1) Reduction of fragment size in the disk from 512GB to 10GB
2) Avoiding direct IO of VXFS,bacause you want buffred I/O so that prefetch algorithm comes in play.
3) Have your shared memory settings more than what shared memory that can be used by Netbackup buffers,in the above instace we have about 24 GB set.
4) Have maximum file descriptors to keep get the FD limits out of the way 65536 is what we used.

Memory based IO is quicker than Disk based IO, by pre fetching the data to the memory using Volume manager’s read ahead logic wait counters can be brought down to zero or near zero numbers for any data type. Solution also helps to get few but larger data from the storage rather than many small data thus helping reducing number of IOPS on the storage too.

Here is result of my experiment

Small data(<1MB) No wait times from 32 to 2048 buffers and performance same as incoming data size

Medium sized data(1MB-100MB) ) No wait times from 32 to 2048 buffers and performance same as incoming data size

Large data (>240MB) No wait times from 32 to 2048 buffers and performance went over 300MB/s for LTO-4 drive!!

Tape_write.JPG

Tape drives are becoming faster with advancement of the technology.

If we one need to take advantage of the faster drives data needs to be fed to the drive at speed at which drive expects to provide optimal performance. Since backup application alone cannot scale up, data prefetch and memory based IO become necessary.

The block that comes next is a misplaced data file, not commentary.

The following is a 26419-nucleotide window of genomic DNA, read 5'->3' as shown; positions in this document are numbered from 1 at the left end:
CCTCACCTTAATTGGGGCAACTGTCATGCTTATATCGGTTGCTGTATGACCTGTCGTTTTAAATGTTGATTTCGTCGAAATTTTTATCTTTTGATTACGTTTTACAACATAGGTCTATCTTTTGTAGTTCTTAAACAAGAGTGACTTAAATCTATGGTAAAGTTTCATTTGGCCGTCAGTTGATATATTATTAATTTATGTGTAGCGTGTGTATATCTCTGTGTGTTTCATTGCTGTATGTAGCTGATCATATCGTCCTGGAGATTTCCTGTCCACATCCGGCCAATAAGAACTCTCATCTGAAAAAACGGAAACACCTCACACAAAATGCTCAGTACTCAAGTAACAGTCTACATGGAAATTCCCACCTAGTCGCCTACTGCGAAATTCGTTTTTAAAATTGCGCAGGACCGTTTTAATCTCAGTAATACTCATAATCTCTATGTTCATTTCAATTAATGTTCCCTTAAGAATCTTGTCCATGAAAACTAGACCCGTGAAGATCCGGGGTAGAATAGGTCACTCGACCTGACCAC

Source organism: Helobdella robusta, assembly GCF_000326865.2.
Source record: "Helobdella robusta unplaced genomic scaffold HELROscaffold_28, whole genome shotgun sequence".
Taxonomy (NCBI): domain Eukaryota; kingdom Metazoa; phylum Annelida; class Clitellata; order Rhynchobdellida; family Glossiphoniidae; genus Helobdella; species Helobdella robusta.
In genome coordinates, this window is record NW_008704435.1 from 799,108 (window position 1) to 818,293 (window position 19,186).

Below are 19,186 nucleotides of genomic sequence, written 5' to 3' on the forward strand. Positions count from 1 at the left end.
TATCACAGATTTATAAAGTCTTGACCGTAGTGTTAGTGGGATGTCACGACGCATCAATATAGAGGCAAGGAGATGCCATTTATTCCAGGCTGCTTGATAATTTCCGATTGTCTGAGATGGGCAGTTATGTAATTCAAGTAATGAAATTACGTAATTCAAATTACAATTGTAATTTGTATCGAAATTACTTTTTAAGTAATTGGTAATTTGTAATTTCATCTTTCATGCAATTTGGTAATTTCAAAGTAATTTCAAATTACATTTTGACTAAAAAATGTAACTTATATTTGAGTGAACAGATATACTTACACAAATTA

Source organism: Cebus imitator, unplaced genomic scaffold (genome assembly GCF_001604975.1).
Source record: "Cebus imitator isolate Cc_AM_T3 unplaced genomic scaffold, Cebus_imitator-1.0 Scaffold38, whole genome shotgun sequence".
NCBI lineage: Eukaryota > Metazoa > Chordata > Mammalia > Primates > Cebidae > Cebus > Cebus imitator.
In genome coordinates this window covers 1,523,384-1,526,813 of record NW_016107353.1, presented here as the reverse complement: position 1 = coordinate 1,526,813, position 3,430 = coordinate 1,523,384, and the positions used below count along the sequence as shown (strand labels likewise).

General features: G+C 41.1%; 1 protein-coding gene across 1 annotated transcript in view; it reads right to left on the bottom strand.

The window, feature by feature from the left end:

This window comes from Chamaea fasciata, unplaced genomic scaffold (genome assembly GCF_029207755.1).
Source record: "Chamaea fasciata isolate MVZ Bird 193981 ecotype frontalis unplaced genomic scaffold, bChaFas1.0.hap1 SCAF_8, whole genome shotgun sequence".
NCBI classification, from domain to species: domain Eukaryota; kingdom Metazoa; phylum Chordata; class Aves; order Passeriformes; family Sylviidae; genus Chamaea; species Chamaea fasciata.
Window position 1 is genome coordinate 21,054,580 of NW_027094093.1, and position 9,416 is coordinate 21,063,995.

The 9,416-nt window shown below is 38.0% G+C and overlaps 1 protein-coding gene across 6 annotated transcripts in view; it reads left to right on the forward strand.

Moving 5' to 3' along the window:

How did I enable read prefetch?

The VxFS file system uses a parameter read_pref_io in conjunction with the read_nstream parameter to determine how much data to read ahead(prefetch). The default readahead  is 64KB. This parameter was set to 16/32 MB during the experiment.

The parameter read_nstream reflects the desired number of parallel read requests of size read_pref_io to have outstanding at one time. The file system uses the product of read_nstream multiplied by read_pref_io to determine its read ahead size. The default value for read_nstream is 1.This was set to same as number of columns of the striped disk i.e value of 10.

discovered_direct_iosz: When an application is performing large IOps to data files, e.g., a backup image, if the IO request is larger than discovered_direct_iosz, the IO is handled as a discovered direct IO. A discovered direct IO is unbuffered, i.e., it bypasses the buffer cache, in a similar way to synchronous IO.This will reduce performance because the buffer cache is intended to improve IO performance. This value was set larger then 10GB(bigger than total data pushed via shared memory) , so that all the backup images do not use direct I/O while reading medium/large images.

You will have to save these settings in (/etc/vx/tunefstab),I would encorage some one to try tunning MAXIO parameter in Veritas foundation suite and report the gains.

Avoid direct to tape

There is no way one can send data over 1Gbps LAN to saturate even a  LTO-3 Tape drive,if you do the calculation max a 1Gbps network can send is 128 MB/s which way less than 160 MB/s what LTO-3 needs.

If you are buying latest generation tape drives and still on a decade old LAN,what is point in buying a new drive or media?

Fox example 1.8 TB of SAP DB backup takes 8 hours to write a disk using 1Gbps network but it just take 2:05 hours to transfer it to tape.Directly sending the same data to tape takes over 16 hours to complete.We effectively saved 6 hours of duty cycle for  drive and cpu time for server.

Tape is going to be around for a while,Unless disk based backup solution becomes norm.

Disclaimer : HBA insight is by Ken Thompson of Symantec.

Author: Raghunath L

DataProtection team

Texas Instrumants,Chaseoks blvd,

Plano, TX